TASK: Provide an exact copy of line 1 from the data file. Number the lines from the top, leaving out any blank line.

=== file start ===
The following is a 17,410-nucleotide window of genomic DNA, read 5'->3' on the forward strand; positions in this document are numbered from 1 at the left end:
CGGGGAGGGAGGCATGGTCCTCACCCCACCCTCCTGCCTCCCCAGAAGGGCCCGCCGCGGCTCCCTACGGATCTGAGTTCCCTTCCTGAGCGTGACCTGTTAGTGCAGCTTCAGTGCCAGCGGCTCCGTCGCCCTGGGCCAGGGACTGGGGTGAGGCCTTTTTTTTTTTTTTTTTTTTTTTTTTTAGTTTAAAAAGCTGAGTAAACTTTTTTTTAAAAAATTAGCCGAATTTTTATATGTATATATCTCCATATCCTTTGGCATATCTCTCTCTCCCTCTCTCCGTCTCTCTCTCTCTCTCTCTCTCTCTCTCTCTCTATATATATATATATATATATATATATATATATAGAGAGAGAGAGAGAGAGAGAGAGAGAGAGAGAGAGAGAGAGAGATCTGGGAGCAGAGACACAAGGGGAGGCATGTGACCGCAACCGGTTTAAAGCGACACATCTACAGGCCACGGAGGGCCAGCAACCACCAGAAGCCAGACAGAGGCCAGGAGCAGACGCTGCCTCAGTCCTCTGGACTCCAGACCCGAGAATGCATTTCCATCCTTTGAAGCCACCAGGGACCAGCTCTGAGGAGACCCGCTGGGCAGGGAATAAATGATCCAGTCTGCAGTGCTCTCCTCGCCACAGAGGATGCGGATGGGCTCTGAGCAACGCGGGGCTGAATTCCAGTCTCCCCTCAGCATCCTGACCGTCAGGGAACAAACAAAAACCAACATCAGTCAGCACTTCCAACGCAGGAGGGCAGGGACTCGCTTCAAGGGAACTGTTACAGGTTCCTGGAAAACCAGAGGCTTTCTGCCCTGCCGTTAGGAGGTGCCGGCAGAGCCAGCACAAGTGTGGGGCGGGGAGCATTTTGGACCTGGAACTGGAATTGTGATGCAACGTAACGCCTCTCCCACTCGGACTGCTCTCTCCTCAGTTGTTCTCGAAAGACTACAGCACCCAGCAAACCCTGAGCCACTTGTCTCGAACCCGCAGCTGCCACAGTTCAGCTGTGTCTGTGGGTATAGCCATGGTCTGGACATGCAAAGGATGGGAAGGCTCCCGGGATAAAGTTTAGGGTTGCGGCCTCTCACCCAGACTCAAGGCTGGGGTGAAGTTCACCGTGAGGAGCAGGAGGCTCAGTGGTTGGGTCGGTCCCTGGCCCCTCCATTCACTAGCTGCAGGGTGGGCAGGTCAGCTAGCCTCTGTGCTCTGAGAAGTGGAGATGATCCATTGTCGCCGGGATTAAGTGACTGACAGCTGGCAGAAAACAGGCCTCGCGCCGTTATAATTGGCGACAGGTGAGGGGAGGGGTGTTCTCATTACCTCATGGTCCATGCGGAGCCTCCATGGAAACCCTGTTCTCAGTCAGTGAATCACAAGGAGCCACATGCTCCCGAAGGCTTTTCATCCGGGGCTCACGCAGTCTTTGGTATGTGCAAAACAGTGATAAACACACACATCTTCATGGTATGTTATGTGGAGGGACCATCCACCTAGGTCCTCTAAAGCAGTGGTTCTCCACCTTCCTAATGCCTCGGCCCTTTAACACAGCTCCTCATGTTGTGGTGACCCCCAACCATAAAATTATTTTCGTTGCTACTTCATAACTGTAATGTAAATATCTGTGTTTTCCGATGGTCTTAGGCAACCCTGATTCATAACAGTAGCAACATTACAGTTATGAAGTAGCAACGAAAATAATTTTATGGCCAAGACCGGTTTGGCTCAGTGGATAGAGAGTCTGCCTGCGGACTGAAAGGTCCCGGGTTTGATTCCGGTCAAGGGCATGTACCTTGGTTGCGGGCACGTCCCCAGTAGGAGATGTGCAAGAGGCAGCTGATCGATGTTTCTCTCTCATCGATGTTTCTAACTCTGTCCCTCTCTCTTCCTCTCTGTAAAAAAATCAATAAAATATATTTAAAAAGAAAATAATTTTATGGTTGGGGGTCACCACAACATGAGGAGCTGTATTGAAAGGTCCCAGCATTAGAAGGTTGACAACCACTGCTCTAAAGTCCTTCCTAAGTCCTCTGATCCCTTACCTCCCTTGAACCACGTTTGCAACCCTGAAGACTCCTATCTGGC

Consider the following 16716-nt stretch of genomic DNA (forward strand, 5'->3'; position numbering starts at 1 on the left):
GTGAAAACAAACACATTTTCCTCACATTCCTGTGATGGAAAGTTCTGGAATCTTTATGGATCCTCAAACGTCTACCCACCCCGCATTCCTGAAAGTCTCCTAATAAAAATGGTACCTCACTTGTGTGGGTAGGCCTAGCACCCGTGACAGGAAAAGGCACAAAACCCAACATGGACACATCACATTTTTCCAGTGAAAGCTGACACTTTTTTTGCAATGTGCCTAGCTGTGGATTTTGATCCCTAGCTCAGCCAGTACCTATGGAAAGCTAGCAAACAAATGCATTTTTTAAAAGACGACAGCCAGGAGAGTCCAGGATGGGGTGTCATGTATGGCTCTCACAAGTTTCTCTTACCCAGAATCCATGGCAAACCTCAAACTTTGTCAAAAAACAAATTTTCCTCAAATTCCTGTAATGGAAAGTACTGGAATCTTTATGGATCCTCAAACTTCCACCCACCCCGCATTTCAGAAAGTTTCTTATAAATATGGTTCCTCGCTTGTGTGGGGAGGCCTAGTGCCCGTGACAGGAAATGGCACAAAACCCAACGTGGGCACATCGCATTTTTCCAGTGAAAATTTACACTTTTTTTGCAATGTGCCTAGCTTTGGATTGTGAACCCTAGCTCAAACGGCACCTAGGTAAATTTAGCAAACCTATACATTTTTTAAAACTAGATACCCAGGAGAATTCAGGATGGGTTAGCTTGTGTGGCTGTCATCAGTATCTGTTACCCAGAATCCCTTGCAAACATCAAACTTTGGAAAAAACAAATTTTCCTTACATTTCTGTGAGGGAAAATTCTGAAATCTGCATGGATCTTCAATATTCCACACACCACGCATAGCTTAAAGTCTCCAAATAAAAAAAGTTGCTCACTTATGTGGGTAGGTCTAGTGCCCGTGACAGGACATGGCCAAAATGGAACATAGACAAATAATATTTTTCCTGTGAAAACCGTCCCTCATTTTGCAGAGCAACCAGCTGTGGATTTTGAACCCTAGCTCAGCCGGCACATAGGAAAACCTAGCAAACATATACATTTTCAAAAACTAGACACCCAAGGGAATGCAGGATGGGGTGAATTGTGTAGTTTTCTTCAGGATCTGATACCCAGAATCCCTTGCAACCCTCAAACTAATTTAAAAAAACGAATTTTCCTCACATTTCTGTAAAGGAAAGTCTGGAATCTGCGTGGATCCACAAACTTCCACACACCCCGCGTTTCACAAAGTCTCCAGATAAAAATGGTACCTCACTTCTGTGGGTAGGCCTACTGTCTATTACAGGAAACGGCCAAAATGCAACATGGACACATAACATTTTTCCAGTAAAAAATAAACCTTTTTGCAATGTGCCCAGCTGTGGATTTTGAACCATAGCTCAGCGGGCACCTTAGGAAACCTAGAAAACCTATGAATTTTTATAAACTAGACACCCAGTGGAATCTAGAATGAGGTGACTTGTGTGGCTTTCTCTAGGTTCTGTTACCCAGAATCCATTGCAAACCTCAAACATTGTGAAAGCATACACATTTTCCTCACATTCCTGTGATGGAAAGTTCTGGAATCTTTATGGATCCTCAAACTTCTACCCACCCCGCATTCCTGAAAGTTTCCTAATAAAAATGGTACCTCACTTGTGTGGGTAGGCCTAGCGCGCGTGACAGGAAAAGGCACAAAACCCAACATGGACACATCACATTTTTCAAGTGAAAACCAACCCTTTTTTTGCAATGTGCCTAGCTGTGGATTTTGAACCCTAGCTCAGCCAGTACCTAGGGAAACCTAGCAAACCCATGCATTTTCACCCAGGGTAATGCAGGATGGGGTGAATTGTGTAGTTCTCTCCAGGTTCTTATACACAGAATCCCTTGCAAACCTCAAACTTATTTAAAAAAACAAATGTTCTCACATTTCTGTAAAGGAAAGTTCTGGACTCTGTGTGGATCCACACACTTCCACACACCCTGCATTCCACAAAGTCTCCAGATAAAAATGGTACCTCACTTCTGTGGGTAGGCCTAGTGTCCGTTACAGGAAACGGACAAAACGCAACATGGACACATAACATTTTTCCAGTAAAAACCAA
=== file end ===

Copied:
The following is a 17,410-nucleotide window of genomic DNA, read 5'->3' on the forward strand; positions in this document are numbered from 1 at the left end: